While the plausibility standard "does not require detailed factual allegations, " it "demands more than an unadorned, the-defendant-unlawfully-harmed-me accusation." lqbal, 556 U.S. at 678, 129 S.Ct. 1937. "A pleading that offers labels and conclusions' or a formulaic recitation of the elements of a cause of action will not do.'" Id . (quoting Twombly, 550 U.S. at 555, 127 S.Ct. 1955). "Nor does a complaint suffice if it tenders naked assertion[s]' devoid of further factual enhancement.'" Id . (quoting Twombly, 550 U.S. at 557, 127 S.Ct. 1937); accord Pension Benefit Guar. Corp. ex rel. Saint Vincent Catholic Med. Ctr. Ret. Plan v. Morgan Stanley Inv. Mgmt. Inc., 712 F.3d 705, 717 (2d Cir. 2013).

C. Federal Employment Discrimination Statutes

1. Federal Discrimination Claims against Duane Reade

Title VII of the Civil Rights Act of 1964 ("Title VII") prohibits an employer from discriminating against any individual with respect to "compensation, terms, conditions, or privileges of employment, because of such individual's race, color, religion, sex or national origin." 42 U.S.C. § 2000e-2(a)(1). The Age Discrimination in Employment Act ("ADEA") prohibits an employer from discriminating against any individual with respect to "compensation, terms, conditions, or privileges of employment, because of such individual's age." 29 U.S.C. § 623(a)(1).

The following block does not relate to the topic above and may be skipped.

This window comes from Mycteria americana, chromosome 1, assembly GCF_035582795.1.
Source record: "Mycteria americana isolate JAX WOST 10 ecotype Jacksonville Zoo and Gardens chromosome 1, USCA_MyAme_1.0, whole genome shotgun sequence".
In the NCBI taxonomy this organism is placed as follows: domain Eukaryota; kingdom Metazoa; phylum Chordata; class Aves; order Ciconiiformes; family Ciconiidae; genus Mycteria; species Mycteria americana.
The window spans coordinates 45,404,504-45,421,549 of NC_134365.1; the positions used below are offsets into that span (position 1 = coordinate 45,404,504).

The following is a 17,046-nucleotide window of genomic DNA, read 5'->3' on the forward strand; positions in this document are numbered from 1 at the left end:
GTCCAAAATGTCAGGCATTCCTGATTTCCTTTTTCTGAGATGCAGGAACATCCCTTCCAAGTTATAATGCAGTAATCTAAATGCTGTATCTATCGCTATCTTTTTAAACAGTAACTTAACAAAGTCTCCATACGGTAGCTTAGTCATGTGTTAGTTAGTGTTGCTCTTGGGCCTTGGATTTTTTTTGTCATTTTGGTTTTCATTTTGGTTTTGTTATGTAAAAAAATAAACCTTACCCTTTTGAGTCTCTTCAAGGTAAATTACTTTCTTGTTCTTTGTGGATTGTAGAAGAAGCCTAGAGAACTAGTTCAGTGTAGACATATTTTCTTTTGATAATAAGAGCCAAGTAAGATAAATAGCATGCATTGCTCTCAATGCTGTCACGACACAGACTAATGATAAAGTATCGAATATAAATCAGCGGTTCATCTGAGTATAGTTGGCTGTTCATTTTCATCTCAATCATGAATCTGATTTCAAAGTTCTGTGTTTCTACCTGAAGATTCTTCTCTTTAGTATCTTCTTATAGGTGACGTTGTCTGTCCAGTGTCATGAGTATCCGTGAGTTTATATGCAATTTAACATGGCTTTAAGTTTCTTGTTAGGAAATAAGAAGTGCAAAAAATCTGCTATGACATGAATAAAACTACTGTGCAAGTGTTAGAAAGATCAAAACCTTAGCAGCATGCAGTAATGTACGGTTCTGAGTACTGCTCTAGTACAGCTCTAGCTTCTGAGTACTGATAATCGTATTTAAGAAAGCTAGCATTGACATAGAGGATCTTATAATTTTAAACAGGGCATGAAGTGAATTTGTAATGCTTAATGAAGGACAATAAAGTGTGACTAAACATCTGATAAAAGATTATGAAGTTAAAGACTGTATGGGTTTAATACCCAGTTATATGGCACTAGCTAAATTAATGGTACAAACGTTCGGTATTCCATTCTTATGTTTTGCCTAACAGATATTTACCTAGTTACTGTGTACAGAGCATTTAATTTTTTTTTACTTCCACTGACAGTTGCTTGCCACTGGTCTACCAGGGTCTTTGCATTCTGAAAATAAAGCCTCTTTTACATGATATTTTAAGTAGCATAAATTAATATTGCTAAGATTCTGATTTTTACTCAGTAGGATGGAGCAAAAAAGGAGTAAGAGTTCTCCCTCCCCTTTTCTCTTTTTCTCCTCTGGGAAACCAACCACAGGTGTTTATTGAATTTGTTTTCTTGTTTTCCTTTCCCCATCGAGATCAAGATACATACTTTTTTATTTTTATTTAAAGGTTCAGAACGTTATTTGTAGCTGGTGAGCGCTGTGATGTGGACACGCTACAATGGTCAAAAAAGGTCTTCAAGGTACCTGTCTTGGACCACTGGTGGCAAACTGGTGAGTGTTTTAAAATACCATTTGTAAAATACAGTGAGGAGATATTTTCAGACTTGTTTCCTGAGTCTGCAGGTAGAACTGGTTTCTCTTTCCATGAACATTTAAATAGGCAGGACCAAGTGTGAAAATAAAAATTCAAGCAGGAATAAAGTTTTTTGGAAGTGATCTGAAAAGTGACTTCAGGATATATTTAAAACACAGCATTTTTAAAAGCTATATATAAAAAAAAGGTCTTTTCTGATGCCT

"The sine qua non of a * * * discriminatory action claim under Title VII [or the ADEA] is that the discrimination must be because of [a protected characteristic]." Patane v. Clark, 508 F.3d 106, 112 (2d Cir. 2007) (emphasis in original) (quotations and citation omitted); see also Ricci v. DeStefano, 557 U.S. 557, 577, 129 S.Ct. 2658, 174 L.Ed.2d 490 (2009) ("A disparate-treatment plaintiff must establish that the defendant had a discriminatory intent or motive for taking a job related action." (quotations and citation omitted)); Kentucky Retirement Systems v. EEOC, 554 U.S. 135, 141, 128 S.Ct. 2361, 171 L.Ed.2d 322 (2008) ("[W]here * * * a plaintiff claims age-related disparate treatment' * * * the plaintiff must prove that age actually motivated the employer's decision." (emphasis in original) (quotations and citation omitted)). "It is axiomatic that mistreatment at work... is actionable under Title VII [or the ADEA] only when it occurs because of an employee's * * * protected characteristic." Patane, 508 F.3d at 112 (quoting Brown v. Henderson, 257 F.3d 246, 252 (2d Cir. 2001)); see also Rivera v. Rochester Genesee Regional Transp. Authority, 743 F.3d 11, 20 (2d Cir. 2014) (accord); Baur v. Rosenberg, Mine, Falkoff & Wolf No. 07 Civ. 8835, 2008 WL 5110976, at * 5 (S.D.N.Y. Dec. 2, 2008) ("The ADEA is not violated simply because an employer misjudges the quality of its employee or an employee feels misunderstood.") Although plaintiff is not required "to plead specific facts to show a prima facie case of discrimination * * * dismissal is nevertheless appropriate where the plaintiff failed to allege even the basic elements of a discriminatory action claim." Maldonado v. George Weston Bakeries, 441 Fed.Appx. 808, 808-09 (2d Cir. Dec. 19, 2011) (summary order); see also Patane, 508 F.3d at 112 n. 3 (affirming dismissal where the plaintiff "failed to allege even the basic elements of a discriminatory action claim."); Jackson v. N.Y.S. Dept. of Labor, 709 F.Supp.2d 218, 229 (S.D.N.Y. 2010), appeal dismissed, 431 Fed.Appx. 21 (2d Cir. June 15, 2011) (holding that although the plaintiff "need not allege each element of a prima facie claim to survive a motion to dismiss, * * * the facts alleged at the very least must indicate the possibility that she was discriminated against on the basis of [a protected characteristic].")